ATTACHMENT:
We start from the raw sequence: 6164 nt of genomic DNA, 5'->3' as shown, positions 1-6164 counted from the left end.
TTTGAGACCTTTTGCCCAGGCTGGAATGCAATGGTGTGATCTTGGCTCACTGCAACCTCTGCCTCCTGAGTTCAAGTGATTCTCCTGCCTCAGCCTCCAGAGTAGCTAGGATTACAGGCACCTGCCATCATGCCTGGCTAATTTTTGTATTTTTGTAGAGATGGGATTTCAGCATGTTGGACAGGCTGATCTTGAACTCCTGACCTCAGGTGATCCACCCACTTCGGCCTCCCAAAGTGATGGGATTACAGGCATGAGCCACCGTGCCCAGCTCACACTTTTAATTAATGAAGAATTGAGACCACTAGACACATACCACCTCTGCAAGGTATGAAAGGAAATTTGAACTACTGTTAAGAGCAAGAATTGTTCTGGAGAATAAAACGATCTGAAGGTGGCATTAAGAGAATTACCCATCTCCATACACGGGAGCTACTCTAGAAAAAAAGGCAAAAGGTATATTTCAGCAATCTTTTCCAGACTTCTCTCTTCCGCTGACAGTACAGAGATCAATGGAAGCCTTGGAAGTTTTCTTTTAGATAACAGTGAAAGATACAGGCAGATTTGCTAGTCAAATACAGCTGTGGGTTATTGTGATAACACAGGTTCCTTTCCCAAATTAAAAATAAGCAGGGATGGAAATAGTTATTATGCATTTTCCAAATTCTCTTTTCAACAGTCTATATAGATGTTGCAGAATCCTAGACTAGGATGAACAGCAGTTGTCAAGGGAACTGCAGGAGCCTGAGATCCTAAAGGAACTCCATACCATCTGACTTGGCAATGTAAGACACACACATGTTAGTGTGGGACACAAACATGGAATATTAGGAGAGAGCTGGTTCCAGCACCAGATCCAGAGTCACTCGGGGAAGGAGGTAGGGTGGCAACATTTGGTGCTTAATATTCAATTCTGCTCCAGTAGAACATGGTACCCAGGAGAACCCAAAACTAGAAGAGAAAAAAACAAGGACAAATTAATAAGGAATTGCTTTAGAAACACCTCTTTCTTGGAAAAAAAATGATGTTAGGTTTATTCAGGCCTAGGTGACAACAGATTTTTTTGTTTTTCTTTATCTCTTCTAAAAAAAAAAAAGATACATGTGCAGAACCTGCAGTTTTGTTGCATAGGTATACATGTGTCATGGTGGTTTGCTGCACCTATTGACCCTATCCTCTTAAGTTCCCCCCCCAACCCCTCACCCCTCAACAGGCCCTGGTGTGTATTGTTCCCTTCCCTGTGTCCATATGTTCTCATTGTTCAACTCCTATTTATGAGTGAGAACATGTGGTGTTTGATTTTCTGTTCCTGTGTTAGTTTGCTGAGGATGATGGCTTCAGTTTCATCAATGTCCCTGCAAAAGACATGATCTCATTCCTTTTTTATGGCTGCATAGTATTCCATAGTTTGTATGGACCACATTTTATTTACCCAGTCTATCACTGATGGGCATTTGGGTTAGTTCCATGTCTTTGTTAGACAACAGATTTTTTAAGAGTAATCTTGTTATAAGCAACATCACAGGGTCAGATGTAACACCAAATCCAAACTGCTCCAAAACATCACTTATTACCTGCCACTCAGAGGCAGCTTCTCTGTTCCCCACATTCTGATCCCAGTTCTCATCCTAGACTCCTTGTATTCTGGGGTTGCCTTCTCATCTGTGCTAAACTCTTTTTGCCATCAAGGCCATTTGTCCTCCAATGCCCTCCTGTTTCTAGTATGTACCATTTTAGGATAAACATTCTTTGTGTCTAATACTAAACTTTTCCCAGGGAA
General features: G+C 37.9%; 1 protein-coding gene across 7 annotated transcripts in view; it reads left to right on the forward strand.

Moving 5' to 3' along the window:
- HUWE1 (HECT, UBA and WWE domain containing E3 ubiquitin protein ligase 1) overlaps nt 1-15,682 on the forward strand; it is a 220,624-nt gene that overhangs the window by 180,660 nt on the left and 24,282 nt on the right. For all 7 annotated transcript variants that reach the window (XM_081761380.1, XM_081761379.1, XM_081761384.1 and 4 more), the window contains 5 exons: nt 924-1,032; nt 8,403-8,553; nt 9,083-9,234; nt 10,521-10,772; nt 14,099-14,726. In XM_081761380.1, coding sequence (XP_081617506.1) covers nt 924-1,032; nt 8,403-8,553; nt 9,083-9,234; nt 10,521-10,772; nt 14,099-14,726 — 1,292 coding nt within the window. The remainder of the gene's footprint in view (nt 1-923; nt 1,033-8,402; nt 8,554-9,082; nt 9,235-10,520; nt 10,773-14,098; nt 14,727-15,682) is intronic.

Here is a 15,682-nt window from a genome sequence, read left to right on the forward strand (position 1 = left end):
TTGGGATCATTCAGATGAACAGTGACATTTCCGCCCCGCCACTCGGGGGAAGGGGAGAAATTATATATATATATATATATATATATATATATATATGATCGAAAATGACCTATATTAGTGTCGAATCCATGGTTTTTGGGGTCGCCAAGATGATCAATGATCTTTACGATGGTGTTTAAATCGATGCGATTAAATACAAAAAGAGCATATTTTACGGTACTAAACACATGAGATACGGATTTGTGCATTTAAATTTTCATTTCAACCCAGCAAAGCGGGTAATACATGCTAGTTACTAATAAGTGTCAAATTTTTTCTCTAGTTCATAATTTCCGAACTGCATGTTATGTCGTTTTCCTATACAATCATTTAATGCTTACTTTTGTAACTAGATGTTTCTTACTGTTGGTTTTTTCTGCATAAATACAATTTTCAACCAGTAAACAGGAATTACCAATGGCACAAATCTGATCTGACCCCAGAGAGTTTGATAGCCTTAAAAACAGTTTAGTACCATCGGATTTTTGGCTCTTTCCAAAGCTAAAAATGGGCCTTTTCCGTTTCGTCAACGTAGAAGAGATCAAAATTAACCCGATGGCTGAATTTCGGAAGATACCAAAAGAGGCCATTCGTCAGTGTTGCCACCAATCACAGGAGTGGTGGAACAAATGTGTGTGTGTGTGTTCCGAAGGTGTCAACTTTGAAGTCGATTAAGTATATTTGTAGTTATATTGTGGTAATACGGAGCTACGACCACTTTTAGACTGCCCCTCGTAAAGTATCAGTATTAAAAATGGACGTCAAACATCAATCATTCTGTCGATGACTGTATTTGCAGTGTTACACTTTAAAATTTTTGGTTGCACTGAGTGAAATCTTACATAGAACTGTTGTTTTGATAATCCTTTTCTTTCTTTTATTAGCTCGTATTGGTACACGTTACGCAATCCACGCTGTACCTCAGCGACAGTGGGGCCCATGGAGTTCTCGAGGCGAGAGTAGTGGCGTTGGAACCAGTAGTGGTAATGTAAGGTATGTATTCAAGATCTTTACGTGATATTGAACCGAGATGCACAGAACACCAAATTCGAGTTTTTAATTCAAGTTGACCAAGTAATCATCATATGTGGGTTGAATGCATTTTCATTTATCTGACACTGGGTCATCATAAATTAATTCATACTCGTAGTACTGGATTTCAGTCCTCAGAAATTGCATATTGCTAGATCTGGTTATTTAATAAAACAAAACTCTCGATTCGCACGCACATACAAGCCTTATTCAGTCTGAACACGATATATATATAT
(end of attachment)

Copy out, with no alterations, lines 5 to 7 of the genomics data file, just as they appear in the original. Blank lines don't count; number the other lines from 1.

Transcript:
- HUWE1 (HECT, UBA and WWE domain containing E3 ubiquitin protein ligase 1) overlaps nt 1-15,682 on the forward strand; it is a 220,624-nt gene that overhangs the window by 180,660 nt on the left and 24,282 nt on the right. For all 7 annotated transcript variants that reach the window (XM_081761380.1, XM_081761379.1, XM_081761384.1 and 4 more), the window contains 5 exons: nt 924-1,032; nt 8,403-8,553; nt 9,083-9,234; nt 10,521-10,772; nt 14,099-14,726. In XM_081761380.1, coding sequence (XP_081617506.1) covers nt 924-1,032; nt 8,403-8,553; nt 9,083-9,234; nt 10,521-10,772; nt 14,099-14,726 — 1,292 coding nt within the window. The remainder of the gene's footprint in view (nt 1-923; nt 1,033-8,402; nt 8,554-9,082; nt 9,235-10,520; nt 10,773-14,098; nt 14,727-15,682) is intronic.

Here is a 15,682-nt window from a genome sequence, read left to right on the forward strand (position 1 = left end):
TTGGGATCATTCAGATGAACAGTGACATTTCCGCCCCGCCACTCGGGGGAAGGGGAGAAATTATATATATATATATATATATATATATATATATATGATCGAAAATGACCTATATTAGTGTCGAATCCATGGTTTTTGGGGTCGCCAAGATGATCAATGATCTTTACGATGGTGTTTAAATCGATGCGATTAAATACAAAAAGAGCATATTTTACGGTACTAAACACATGAGATACGGATTTGTGCATTTAAATTTTCATTTCAACCCAGCAAAGCGGGTAATACATGCTAGTTACTAATAAGTGTCAAATTTTTTCTCTAGTTCATAATTTCCGAACTGCATGTTATGTCGTTTTCCTATACAATCATTTAATGCTTACTTTTGTAACTAGATGTTTCTTACTGTTGGTTTTTTCTGCATAAATACAATTTTCAACCAGTAAACAGGAATTACCAATGGCACAAATCTGATCTGACCCCAGAGAGTTTGATAGCCTTAAAAACAGTTTAGTACCATCGGATTTTTGGCTCTTTCCAAAGCTAAAAATGGGCCTTTTCCGTTTCGTCAACGTAGAAGAGATCAAAATTAACCCGATGGCTGAATTTCGGAAGATACCAAAAGAGGCCATTCGTCAGTGTTGCCACCAATCACAGGAGTGGTGGAACAAATGTGTGTGTGTGTGTTCCGAAGGTGTCAACTTTGAAGTCGATTAAGTATATTTGTAGTTATATTGTGGTAATACGGAGCTACGACCACTTTTAGACTGCCCCTCGTAAAGTATCAGTATTAAAAATGGACGTCAAACATCAATCATTCTGTCGATGACTGTATTTGCAGTGTTACACTTTAAAATTTTTGGTTGCACTGAGTGAAATCTTACATAGAACTGTTGTTTTGATAATCCTTTTCTTTCTTTTATTAGCTCGTATTGGTACACGTTACGCAATCCACGCTGTACCTCAGCGACAGTGGGGCCCATGGAGTTCTCGAGGCGAGAGTAGTGGCGTTGGAACCAGTAGTGGTAATGTAAGGTATGTATTCAAGATCTTTACGTGATATTGAACCGAGATGCACAGAACACCAAATTCGAGTTTTTAATTCAAGTTGACCAAGTAATCATCATATGTGGGTTGAATGCATTTTCATTTATCTGACACTGGGTCATCATAAATTAATTCATACTCGTAGTACTGGATTTCAGTCCTCAGAAATTGCATATTGCTAGATCTGGTTATTTAATAAAACAAAACTCTCGATTCGCACGCACATACAAGCCTTATTCAGTCTGAACACGATATATATATAT